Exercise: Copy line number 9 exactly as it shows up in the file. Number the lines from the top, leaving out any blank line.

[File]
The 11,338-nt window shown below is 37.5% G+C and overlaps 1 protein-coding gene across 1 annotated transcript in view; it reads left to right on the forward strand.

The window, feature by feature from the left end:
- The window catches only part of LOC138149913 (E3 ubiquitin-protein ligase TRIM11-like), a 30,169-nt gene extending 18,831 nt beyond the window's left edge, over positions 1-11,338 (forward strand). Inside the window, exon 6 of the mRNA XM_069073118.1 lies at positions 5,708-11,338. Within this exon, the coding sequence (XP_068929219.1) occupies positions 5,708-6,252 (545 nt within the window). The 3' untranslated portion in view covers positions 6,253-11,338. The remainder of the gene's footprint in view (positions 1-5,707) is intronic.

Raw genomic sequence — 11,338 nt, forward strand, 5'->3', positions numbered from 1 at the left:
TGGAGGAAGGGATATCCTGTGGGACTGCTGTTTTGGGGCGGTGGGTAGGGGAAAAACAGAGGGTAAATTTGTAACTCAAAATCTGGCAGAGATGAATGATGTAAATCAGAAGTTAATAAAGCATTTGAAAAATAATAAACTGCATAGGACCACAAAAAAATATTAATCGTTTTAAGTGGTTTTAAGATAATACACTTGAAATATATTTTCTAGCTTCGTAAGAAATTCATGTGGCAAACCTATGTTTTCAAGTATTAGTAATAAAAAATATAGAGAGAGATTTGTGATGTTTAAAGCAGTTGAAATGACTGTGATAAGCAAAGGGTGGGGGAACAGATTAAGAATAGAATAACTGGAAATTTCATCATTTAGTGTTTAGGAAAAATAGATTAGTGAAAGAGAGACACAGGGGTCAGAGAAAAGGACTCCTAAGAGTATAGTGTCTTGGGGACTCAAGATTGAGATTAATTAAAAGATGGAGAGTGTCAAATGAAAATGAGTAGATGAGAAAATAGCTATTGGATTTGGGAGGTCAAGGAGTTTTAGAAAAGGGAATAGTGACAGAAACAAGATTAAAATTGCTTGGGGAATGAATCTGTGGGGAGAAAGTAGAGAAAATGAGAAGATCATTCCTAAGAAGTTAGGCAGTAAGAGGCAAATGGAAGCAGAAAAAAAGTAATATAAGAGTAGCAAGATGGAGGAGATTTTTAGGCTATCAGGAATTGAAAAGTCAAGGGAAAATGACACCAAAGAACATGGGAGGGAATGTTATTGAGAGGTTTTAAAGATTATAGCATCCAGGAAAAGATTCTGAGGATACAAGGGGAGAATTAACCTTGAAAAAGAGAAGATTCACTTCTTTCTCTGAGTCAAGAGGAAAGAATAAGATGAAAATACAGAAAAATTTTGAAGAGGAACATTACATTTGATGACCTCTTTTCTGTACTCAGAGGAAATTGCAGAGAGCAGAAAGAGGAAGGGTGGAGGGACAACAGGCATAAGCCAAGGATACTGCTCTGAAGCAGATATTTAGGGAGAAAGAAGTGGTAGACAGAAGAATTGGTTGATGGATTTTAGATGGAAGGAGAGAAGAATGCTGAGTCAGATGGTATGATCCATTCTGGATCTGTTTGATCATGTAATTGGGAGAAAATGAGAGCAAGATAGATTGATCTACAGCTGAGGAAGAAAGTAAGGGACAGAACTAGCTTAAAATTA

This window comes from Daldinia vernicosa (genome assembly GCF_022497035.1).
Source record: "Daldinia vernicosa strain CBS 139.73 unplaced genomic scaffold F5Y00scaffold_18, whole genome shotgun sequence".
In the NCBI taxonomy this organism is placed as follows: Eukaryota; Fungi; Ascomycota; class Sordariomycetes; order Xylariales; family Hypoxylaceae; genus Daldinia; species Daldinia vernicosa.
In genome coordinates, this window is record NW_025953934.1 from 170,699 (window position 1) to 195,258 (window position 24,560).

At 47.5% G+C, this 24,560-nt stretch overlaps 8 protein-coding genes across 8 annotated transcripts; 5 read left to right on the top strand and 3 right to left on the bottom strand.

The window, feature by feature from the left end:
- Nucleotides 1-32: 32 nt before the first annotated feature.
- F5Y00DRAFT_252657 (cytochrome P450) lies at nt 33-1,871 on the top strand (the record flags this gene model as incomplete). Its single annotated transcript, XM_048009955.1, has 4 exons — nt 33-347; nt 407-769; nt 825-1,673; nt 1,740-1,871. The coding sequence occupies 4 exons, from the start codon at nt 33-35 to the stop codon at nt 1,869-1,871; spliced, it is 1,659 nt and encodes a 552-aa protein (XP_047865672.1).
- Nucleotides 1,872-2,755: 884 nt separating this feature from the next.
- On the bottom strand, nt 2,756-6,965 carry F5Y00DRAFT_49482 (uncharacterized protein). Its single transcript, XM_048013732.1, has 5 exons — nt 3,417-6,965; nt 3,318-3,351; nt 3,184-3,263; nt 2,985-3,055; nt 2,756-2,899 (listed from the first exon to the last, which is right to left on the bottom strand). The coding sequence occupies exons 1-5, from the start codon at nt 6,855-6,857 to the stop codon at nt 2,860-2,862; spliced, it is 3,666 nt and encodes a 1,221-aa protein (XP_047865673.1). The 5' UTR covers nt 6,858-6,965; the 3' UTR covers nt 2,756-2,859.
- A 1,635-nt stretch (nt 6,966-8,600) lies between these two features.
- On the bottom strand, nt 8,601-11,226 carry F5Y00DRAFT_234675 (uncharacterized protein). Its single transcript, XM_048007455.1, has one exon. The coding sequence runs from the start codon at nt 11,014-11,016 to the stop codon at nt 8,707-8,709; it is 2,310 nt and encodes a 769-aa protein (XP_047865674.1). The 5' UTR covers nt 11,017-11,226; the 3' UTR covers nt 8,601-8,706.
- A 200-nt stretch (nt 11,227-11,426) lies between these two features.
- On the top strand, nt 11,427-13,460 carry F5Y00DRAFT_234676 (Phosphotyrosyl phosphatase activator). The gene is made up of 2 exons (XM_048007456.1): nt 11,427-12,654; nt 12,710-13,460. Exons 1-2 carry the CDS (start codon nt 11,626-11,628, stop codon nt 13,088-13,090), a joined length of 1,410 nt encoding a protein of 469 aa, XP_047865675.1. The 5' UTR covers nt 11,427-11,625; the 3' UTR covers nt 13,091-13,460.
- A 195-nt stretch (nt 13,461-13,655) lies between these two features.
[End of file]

In genome coordinates, this window is record NW_025953934.1 from 170,699 (window position 1) to 195,258 (window position 24,560).